It didn’t have to be that way, of course. It wasn’t his sound. It was the sound (and bad advice) of some popped-collar producer who wanted to ride the industry tide.
In some ways, it’s tempting to forgive individual musicians for the dreck they pumped out during that time. 1987 was, after all, the year that gave us Never Gonna Give You Up by Rick Astley, I Want to Dance with Somebody (Who Loves Me) by Whitney Houston, Get Out of My Dreams, Get Into My Car by Billy Ocean, and … oh, it hurts my brain to even type this … (I’ve Had) The Time of My Life by Bill Medley and Jennifer Warnes.
Dan Fogelberg’s best songs, in my offbeat estimation, are the ones that take advantage of his amazing guitar skills and triharmonic vocals: Scarecrow’s Dream, The Last Nail, The Innocent Age, Sketches, Souvenirs, and Along the Road.
Same Old Lang Syne and Leader of the Band are often cited as great, but they don’t reach me like they do most people.
The chapters of Jean’s account drift off-course fairly often. I know it’s meant to be an intimate tale of their lives together, but I got really bored with the banal chit-chat about which wine they chose to go with which pasta.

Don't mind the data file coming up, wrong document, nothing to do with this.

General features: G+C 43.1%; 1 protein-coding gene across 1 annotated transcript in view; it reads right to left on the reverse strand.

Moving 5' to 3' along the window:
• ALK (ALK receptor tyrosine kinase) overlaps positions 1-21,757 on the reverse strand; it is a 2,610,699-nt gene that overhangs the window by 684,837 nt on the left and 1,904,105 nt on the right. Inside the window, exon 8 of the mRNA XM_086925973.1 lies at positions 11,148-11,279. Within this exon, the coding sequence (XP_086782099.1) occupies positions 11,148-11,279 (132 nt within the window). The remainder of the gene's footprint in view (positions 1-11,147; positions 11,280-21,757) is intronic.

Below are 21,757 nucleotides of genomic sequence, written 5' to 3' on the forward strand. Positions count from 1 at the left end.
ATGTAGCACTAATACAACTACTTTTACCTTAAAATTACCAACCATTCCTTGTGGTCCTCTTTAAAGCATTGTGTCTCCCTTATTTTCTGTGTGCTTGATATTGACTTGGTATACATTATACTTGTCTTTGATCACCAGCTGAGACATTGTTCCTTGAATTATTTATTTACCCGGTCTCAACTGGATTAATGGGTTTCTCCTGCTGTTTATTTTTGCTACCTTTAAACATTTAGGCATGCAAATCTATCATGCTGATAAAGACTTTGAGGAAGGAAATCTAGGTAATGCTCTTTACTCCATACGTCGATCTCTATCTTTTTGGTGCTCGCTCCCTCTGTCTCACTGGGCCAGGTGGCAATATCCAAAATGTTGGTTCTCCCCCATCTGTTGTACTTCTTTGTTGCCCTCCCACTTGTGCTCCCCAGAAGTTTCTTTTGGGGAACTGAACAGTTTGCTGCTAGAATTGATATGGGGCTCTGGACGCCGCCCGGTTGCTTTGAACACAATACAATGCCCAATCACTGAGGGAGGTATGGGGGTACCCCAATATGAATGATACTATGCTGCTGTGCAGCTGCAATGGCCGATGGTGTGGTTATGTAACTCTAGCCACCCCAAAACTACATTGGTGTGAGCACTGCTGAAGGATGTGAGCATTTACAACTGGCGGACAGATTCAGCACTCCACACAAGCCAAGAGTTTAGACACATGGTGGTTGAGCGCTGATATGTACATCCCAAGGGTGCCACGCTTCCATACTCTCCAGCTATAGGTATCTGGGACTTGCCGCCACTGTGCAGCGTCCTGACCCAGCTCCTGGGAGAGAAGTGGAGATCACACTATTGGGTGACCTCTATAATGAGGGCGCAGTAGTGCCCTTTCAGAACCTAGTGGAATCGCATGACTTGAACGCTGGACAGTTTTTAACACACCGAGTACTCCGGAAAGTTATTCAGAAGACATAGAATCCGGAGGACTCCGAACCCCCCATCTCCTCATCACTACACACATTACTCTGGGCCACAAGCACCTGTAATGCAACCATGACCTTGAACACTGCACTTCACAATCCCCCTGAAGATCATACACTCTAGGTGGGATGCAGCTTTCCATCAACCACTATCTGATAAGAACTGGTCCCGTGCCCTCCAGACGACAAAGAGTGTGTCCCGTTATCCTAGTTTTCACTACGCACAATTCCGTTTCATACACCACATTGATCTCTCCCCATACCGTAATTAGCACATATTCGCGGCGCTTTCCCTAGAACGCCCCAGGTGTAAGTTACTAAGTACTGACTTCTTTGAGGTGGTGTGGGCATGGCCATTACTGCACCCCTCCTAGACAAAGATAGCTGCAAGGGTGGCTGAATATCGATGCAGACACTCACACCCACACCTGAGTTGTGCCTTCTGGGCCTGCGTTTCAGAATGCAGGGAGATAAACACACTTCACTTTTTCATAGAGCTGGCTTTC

Speaking of wine, there is a chapter in which she talks about their wine collection being ruined by a dehumidifier, and they would have to go to the wine shop the next day to replace their expensive Italian wines. Wow. Those poor little rich people had to replace their precious, pricey wine. Sometimes the wealthy can really lose sight of themselves.
I want to add that I thought very highly of Fogelberg’s music when he was really at the crest of his talent and popularity, from 1972’s Home Free through 1983’s Windows and Walls. It’s quite a musical achievement to have such a long run of great music, especially in a world of one-hit wonders.
I would have liked to meet and photograph the man, but I’ve never liked the paparazzi photography scene, and I’m not certain I would have been the photographer for him. Still, I feel I might have been able to express something about his amazing musical talent, and something about how his music and vision influenced me.
Post script: it was brought to my attention that I was being too harsh in my criticisms of this artist, and that “as a fan,” I should be more flattering. The commenter added that she now had no interest in reading my book.
This, then, is how criticism is handled by the “cancel culture” in the 21st century: pout, stomp, threaten, accuse.
I could counter this kind of behavior with more of the same, or, instead, I will continue to create what I feel is valid, useful criticism and perspectives on entertainment and culture.